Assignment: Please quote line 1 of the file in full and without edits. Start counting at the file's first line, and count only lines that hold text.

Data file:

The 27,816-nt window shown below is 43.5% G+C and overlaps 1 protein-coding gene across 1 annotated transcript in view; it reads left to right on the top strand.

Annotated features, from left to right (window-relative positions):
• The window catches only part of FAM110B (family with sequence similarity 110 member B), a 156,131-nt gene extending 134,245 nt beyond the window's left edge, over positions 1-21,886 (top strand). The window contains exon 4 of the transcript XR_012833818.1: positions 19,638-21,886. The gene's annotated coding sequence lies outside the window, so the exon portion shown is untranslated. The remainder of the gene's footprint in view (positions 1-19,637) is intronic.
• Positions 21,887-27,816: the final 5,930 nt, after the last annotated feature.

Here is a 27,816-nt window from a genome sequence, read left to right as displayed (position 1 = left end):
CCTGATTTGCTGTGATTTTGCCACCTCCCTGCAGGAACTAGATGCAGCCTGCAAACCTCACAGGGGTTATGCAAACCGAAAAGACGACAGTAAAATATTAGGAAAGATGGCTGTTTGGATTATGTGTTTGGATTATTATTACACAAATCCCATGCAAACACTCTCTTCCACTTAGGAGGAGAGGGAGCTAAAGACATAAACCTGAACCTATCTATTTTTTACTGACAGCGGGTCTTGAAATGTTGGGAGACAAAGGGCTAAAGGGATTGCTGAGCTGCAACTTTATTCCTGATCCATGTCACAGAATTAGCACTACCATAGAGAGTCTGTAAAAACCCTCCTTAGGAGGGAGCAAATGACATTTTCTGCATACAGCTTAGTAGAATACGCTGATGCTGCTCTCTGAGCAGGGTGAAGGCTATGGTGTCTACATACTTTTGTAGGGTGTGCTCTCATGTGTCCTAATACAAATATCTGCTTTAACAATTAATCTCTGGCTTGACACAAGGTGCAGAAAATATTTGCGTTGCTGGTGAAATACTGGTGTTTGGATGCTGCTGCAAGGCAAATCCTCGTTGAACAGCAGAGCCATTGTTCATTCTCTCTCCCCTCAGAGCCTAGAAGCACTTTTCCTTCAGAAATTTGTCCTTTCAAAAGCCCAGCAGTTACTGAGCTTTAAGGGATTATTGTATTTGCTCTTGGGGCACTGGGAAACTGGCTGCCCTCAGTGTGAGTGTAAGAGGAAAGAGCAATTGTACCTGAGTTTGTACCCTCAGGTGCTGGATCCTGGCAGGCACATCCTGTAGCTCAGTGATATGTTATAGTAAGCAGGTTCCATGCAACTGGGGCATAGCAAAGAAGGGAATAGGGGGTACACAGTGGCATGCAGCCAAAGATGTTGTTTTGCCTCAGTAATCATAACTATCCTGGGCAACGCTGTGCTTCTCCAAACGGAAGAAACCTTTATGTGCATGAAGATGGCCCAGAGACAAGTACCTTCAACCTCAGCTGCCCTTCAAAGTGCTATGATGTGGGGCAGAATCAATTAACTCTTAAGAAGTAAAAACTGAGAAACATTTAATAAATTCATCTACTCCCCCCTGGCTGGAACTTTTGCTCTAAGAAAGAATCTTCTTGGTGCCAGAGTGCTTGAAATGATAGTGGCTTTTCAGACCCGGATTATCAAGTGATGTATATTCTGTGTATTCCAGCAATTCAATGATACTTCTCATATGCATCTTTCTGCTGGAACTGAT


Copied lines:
The 27,816-nt window shown below is 43.5% G+C and overlaps 1 protein-coding gene across 1 annotated transcript in view; it reads left to right on the top strand.